Did Magic Johnson Really Have an Offer For His Own Nike Shoe?

Winning Time brings Nike co-founder Phil Knight into the battle for Magic's coveted shoe deal.
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As HBO's Winning Time: The Rise of the Lakers Dynasty chugs madly along, it's becoming increasingly clear how narrow in scope the series is—at least for now. The timeline of the series, save for a flashback (or flash-forward) here and there, will stay firmly in the 1979-1980 season for the Lakers.

While going month by month with the squad is nice, Winning Time is introducing storylines that, in real life, didn't run their course until a decade or two in the future. And we have a particularly fun one to investigate post-Episode Six: Magic Johnson whiffing his shot at a stake in Nike. The way Winning Time tells it, the once-fledgling Nike co-founder Phil Knight pitched his heart out to the rookie—offering him a shoe with his name on it. The other offer? $100,000 from Converse. No name on the shoe. In Winning Time, Magic takes the money.

Now, we all know, at this point, that Winning Time plays fast and loose with the record books. But there's some truth to this one. In 2019, Johnson spoke to Yahoo! Finance about his run-in with Knight. “I was 19 years old, just won that national championship after beating Larry Bird and I was about to sign a shoe deal," Johnson said. "Converse came in and everyone at that time was wearing Converse because of Dr. J. So Converse came in and offered me some money. And then this guy named Phil Knight came in, and Nike was only like one or two years old. He said he doesn’t have a lot of money but will offer me stock. I was 19, didn’t know a lot. And, so the rest is history."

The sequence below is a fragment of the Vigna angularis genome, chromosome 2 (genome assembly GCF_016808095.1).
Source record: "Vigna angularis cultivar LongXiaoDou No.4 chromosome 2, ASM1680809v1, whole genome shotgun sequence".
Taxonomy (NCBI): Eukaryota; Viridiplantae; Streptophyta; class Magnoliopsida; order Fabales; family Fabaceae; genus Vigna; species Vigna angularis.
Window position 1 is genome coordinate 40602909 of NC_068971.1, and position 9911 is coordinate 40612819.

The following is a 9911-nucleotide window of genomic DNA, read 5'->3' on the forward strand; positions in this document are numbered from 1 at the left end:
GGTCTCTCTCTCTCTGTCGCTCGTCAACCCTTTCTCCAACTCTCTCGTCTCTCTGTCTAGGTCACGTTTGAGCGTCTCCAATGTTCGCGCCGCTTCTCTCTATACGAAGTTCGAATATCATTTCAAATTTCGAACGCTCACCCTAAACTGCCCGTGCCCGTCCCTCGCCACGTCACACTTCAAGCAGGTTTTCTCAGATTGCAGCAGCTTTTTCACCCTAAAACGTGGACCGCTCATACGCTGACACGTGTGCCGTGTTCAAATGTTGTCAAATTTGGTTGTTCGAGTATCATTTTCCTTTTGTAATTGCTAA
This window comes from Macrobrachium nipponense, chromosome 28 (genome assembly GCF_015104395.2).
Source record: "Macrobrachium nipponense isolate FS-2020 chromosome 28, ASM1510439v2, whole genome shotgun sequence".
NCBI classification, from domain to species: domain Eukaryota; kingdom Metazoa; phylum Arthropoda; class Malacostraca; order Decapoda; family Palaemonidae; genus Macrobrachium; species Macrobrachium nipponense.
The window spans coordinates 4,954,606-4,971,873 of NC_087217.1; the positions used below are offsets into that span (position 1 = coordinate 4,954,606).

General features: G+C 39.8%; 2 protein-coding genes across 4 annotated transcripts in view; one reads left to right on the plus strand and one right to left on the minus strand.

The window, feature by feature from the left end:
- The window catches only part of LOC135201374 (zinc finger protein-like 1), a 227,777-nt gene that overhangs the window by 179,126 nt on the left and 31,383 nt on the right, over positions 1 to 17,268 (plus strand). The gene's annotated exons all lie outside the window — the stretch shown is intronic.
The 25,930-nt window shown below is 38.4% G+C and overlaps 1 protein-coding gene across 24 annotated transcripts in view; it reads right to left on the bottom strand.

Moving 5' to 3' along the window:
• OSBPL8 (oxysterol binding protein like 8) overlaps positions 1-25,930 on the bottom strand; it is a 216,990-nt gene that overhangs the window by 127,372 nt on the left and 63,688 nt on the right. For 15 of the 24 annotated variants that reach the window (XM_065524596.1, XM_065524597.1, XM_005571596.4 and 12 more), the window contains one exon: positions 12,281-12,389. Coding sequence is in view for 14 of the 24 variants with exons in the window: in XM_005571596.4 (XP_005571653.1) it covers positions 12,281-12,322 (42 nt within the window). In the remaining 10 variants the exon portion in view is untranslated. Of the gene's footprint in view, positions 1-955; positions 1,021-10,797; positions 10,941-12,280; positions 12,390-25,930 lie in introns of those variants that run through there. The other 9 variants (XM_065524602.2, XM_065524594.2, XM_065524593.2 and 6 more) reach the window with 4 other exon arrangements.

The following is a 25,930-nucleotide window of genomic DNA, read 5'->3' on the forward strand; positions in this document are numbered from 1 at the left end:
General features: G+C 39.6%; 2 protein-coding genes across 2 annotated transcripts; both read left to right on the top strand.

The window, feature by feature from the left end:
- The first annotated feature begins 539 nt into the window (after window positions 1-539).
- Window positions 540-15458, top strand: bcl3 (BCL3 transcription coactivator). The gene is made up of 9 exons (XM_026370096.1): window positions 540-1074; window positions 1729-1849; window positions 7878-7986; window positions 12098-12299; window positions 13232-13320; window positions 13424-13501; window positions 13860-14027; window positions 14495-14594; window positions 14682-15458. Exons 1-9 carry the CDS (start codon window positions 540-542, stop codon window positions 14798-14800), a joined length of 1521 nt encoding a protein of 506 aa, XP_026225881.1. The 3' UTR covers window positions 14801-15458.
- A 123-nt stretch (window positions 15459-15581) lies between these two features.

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There you go. While Knight creating a prototype for Johnson's signature shoe might be a Winning Time invention, he certainly wanted to do business with the budding Lakers star. Instead, Knight offered Nike stock to Johnson. For Magic's sake, we'll hold from trying to guesstimate how much potential money was lost there, or how a Nike-Johnson partnership would've influenced the budding sneaker culture of the '80s.

Eventually, after a little more than a decade passed, Johnson managed to break free from Converse. And the breakup wasn't pretty. Check out what the Baltimore Sun quoted Johnson saying back in 1992, right in the midst of the move."Converse as a company is stuck in the '60s and '70s. They think the Chuck Taylor [sneaker] days are still here," Johnson said after U.S. Olympics Basketball team practice. "I've never really been happy with them. Nike and Reebok pour money into advertising; I've been trying to get out for years."

"It's been 12 unhappy years," he continued. "I'm calling them all the time, telling them how bad the company is." He said he plans to leave the company after the Olympics.

Phew! There's some Winning Time-worthy beef. Let's hope that we can see the series' take on the divorce in Season Nine.

FromEsquire US

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